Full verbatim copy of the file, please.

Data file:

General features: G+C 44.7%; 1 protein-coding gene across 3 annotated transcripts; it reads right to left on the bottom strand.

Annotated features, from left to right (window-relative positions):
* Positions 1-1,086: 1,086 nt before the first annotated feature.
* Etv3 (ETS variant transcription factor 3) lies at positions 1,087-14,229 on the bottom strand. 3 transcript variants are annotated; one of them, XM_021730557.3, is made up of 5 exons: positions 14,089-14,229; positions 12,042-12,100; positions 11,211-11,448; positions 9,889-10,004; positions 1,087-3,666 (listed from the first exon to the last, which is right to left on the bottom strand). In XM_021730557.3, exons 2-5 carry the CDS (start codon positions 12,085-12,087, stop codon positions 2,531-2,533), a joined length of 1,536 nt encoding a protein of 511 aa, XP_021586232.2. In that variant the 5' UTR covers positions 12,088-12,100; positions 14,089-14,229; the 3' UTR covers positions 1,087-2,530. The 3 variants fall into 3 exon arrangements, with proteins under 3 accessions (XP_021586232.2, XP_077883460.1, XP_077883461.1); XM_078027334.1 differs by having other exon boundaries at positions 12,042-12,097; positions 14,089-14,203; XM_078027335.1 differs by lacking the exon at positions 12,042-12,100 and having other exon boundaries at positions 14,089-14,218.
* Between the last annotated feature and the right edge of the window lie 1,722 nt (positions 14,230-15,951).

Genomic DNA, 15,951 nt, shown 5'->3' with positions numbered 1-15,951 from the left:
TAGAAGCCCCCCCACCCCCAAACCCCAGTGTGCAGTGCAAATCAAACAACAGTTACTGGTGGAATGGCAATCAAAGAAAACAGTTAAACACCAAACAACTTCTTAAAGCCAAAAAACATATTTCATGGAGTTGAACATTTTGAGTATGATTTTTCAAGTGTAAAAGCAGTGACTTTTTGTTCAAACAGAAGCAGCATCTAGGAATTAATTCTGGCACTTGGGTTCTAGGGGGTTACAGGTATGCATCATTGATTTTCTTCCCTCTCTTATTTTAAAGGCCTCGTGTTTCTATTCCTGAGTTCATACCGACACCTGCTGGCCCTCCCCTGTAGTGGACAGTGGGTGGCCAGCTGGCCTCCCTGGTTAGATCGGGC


General features: G+C 44.7%; 1 protein-coding gene across 3 annotated transcripts; it reads right to left on the bottom strand.

Annotated features, from left to right (window-relative positions):
* Positions 1-1,086: 1,086 nt before the first annotated feature.
* Etv3 (ETS variant transcription factor 3) lies at positions 1,087-14,229 on the bottom strand. 3 transcript variants are annotated; one of them, XM_021730557.3, is made up of 5 exons: positions 14,089-14,229; positions 12,042-12,100; positions 11,211-11,448; positions 9,889-10,004; positions 1,087-3,666 (listed from the first exon to the last, which is right to left on the bottom strand). In XM_021730557.3, exons 2-5 carry the CDS (start codon positions 12,085-12,087, stop codon positions 2,531-2,533), a joined length of 1,536 nt encoding a protein of 511 aa, XP_021586232.2. In that variant the 5' UTR covers positions 12,088-12,100; positions 14,089-14,229; the 3' UTR covers positions 1,087-2,530. The 3 variants fall into 3 exon arrangements, with proteins under 3 accessions (XP_021586232.2, XP_077883460.1, XP_077883461.1); XM_078027334.1 differs by having other exon boundaries at positions 12,042-12,097; positions 14,089-14,203; XM_078027335.1 differs by lacking the exon at positions 12,042-12,100 and having other exon boundaries at positions 14,089-14,218.
* Between the last annotated feature and the right edge of the window lie 1,722 nt (positions 14,230-15,951).

Genomic DNA, 15,951 nt, shown 5'->3' with positions numbered 1-15,951 from the left:
TAGAAGCCCCCCCACCCCCAAACCCCAGTGTGCAGTGCAAATCAAACAACAGTTACTGGTGGAATGGCAATCAAAGAAAACAGTTAAACACCAAACAACTTCTTAAAGCCAAAAAACATATTTCATGGAGTTGAACATTTTGAGTATGATTTTTCAAGTGTAAAAGCAGTGACTTTTTGTTCAAACAGAAGCAGCATCTAGGAATTAATTCTGGCACTTGGGTTCTAGGGGGTTACAGGTATGCATCATTGATTTTCTTCCCTCTCTTATTTTAAAGGCCTCGTGTTTCTATTCCTGAGTTCATACCGACACCTGCTGGCCCTCCCCTGTAGTGGACAGTGGGTGGCCAGCTGGCCTCCCTGGTTAGATCGGGC